Assessing Perceptions and Preferences around Long-acting Injectables (APPLI)

The Ryan White HIV/AIDS Program is an essential platform for reducing health disparities among people with HIV (PWH) and scaling up evidence-based strategies to strengthen the HIV care continuum. Our implementation-science study based in New York Ryan White Part A (RWPA) programs will inform the delivery of long-acting injectable (LAI) antiretroviral therapy (ART) and related supportive services to low- income, largely Black and Latino/a PWH who have struggled with daily oral ART adherence. As a major biomedical advance de-necessitating adherence to daily dosing, LAI ART could greatly increase opportunities for health, survival and transmission prevention, particularly in populations confronting complex barriers to viral load suppression.

The project aims to:

  1. Elicit perceptions, barriers/facilitators and expectations of LAI versus daily oral ART delivery options, in six focus groups of RWPA medical case management (MCM) patients, core staff and prescribing providers;
  2. Quantify preferences and drivers of engagement in ART delivery and support strategies, including options for LAI and daily oral ART, via discrete choice experiments (DCEs) with 200 patients and 200 providers; and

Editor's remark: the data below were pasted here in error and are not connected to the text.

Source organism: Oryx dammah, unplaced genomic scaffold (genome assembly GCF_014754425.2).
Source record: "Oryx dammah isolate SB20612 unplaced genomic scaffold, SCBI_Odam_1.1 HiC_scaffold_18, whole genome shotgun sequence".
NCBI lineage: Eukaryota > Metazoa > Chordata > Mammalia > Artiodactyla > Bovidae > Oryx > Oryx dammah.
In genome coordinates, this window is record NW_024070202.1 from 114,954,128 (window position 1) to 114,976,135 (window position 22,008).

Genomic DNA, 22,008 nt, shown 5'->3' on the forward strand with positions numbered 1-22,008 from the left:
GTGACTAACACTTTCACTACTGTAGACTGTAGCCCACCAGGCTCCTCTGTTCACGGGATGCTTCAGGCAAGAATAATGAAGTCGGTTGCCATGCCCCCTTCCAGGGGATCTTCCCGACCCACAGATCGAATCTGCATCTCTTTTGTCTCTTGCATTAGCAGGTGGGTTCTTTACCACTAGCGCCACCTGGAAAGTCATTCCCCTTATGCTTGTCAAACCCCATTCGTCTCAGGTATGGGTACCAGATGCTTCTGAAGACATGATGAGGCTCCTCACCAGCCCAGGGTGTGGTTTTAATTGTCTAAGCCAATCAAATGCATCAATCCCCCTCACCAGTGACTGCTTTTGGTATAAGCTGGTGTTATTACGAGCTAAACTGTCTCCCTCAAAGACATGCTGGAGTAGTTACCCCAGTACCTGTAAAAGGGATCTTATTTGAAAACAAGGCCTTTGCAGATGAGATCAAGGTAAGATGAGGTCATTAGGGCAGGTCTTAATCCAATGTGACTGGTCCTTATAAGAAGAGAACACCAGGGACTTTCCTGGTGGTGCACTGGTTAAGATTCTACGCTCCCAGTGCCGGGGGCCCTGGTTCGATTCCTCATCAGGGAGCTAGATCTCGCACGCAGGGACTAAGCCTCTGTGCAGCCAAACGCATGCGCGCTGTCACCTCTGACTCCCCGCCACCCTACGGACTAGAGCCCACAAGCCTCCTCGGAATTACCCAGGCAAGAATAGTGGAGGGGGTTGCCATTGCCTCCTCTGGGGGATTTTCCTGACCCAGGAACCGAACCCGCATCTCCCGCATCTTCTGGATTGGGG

3. Select and pilot strategies to promote LAI ART uptake, adherence and impact in real-world care settings. Timely formative work on patient and provider perceptions and preferences will be essential to a successful, equitable rollout of LAI ART. 

In its focus on long-acting injectable (LAI) antiretroviral therapy (ART) delivery in the low-income Ryan White patient population, this project addresses the Ending the HIV Epidemic ‘Treatment’ pillar and NIH’s priorities for reducing health disparities and for implementation research on “the next generation of HIV therapies.” LAI ART is a scientific advance with potential to close gaps between retention and viral suppression (VS) and increase heath equity, but realizing that potential will depend on reaching those who have been failed by current ART regimens. The proposed study will yield insights and field-tested strategies to optimize the public health impact of LAI ART.

Project Investigators
Project Staff